Saturday, September 03, 2005

Bits and Pieces – Impressions from Uganda – Part V

We are the product of our environment. Our history, our relations and the things we encounter shape our identity. That’s nothing new. It’s one of these learnings from the books. And it is one I agree with. But sometimes it still takes me by surprise when I have a closer look at what that actually means. Especially in a context like the one of northern Uganda. Imagine: A ten-year old boy comes to your office and reports about unexploded ordnances – ammunition, bombs, mines, grenates, etc. - close to his family’s home. Their homestead is close to a training range from the Ugandan army. And since the Ugandan army is not too concerned about ammunition shot into fields and homesteads beyond the actual training area, you often hear about such things being found all over the place. Or you see people being wounded by them while herding their animals, digging in their fields or going to the well. While the fact that life ammunition lies around in Acholiland is sad enough, it becomes even weirder when you hear a small child telling you exactly what was found. ‘It’s a 120 mm mortar shell. The one that carries these little bombs inside.’ Often they can even tell you if we are talking about a product from Eastern Europe or from South Africa, if we are talking about old things from the war or new stuff from recent years. ‘You are supposed to know your ABCs and struggle with multiplication and so on. You are way to young to tell one deadly weapon from another’, I think to myself. ‘But I guess you are what your environment let’s you be.’ What world is this we are living in where small children know the difference between a mortar shell and a rocket propelled grenate. But they don’t know how to read or write, what’s the state’s capital or the name of the neighboring district.

The Mango season started. All over northern Uganda you find thousands of mango trees. And within weeks they start blossoming, little fruit will appear, they will grow and turn from green to orange. At least in theory. Many of them will not make it to that stage, since the children go crazy for them. As soon as the first little fruits are visible, the young ones start climbing the trees to get them. Once the mangoes are a bit bigger, children take stones and sticks to make them fall down. But despite this hunt, there are still plenty of mangoes left by the time they are really ripe, sweet and juicy. And since the season for them is short, everyone eats as many as possible. Children are seen with their faces colored in yellow, their shirts dripping of mango juice. All along the foot paths you see the peel and stones of the fruit – and millions of flies having a feast on the left-overs. Hardly anyone moves for more then a couple of minutes without a fresh mango in his/her hand. The ones which are too lazy to pick them themselves can buy heaps of six or eight or ten for less than 10 cents.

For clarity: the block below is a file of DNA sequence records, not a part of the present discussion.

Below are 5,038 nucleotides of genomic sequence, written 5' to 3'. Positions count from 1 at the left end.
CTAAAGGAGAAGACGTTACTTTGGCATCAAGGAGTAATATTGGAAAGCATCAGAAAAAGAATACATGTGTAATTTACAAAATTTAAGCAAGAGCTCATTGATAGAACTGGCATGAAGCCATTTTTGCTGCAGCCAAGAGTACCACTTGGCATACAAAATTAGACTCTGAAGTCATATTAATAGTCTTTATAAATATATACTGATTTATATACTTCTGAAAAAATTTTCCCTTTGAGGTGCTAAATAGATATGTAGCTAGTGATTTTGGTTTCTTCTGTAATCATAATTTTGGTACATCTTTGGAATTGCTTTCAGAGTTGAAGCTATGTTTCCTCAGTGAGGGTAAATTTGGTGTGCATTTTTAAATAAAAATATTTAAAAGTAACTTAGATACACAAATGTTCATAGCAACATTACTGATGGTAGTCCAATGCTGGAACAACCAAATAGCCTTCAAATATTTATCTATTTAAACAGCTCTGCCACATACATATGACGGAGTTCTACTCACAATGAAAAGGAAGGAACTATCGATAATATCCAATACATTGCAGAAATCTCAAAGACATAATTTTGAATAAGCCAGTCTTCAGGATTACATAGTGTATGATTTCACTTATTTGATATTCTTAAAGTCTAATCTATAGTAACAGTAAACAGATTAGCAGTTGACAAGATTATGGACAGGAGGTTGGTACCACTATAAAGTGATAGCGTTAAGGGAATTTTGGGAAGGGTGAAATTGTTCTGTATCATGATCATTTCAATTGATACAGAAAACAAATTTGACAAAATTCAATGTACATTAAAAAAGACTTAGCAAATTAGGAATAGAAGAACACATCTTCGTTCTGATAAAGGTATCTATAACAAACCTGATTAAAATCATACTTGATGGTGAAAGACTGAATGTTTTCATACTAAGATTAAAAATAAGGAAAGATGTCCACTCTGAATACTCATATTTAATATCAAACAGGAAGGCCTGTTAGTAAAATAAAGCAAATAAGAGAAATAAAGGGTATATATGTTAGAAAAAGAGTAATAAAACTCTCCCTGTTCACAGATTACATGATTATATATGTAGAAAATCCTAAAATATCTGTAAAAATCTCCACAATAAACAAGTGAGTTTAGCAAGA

Blogger iamnasra said...

Thank you so much for these two stories..Where the field you see children play or farmers with thier herds are noting but a silent battel field...The inocent are the ones who pay the price ....SO sad

I also enjoyed reading about mango delight. I have seen myself young again holding mango and splashing my new dress with the colour of delight...Orange is colour that awakes the eyes....

11:51 AM  
Blogger Silly Adventures said...

nasra, thanx for the encouragement to put more short stories from uganda up on my blog. hope you'll drop by again and let me know what you think of them.

1:33 PM  

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